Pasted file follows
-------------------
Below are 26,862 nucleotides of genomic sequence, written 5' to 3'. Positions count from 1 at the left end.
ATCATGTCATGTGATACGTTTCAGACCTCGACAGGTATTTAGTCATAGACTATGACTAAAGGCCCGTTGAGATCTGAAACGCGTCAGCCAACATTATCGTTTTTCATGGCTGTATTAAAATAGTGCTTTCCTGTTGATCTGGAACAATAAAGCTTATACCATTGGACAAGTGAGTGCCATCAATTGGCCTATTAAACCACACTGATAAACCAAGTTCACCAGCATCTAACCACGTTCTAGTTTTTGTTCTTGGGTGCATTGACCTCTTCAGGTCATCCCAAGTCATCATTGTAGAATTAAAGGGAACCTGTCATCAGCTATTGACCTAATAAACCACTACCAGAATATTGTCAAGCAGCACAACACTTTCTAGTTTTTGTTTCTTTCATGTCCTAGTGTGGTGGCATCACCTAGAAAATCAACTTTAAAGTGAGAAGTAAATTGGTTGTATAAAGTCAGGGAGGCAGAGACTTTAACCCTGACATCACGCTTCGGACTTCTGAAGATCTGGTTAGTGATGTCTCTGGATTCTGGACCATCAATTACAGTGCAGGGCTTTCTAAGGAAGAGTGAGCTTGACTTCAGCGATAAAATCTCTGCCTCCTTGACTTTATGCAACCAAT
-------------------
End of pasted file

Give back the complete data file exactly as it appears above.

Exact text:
Below are 26,862 nucleotides of genomic sequence, written 5' to 3'. Positions count from 1 at the left end.
ATCATGTCATGTGATACGTTTCAGACCTCGACAGGTATTTAGTCATAGACTATGACTAAAGGCCCGTTGAGATCTGAAACGCGTCAGCCAACATTATCGTTTTTCATGGCTGTATTAAAATAGTGCTTTCCTGTTGATCTGGAACAATAAAGCTTATACCATTGGACAAGTGAGTGCCATCAATTGGCCTATTAAACCACACTGATAAACCAAGTTCACCAGCATCTAACCACGTTCTAGTTTTTGTTCTTGGGTGCATTGACCTCTTCAGGTCATCCCAAGTCATCATTGTAGAATTAAAGGGAACCTGTCATCAGCTATTGACCTAATAAACCACTACCAGAATATTGTCAAGCAGCACAACACTTTCTAGTTTTTGTTTCTTTCATGTCCTAGTGTGGTGGCATCACCTAGAAAATCAACTTTAAAGTGAGAAGTAAATTGGTTGTATAAAGTCAGGGAGGCAGAGACTTTAACCCTGACATCACGCTTCGGACTTCTGAAGATCTGGTTAGTGATGTCTCTGGATTCTGGACCATCAATTACAGTGCAGGGCTTTCTAAGGAAGAGTGAGCTTGACTTCAGCGATAAAATCTCTGCCTCCTTGACTTTATGCAACCAAT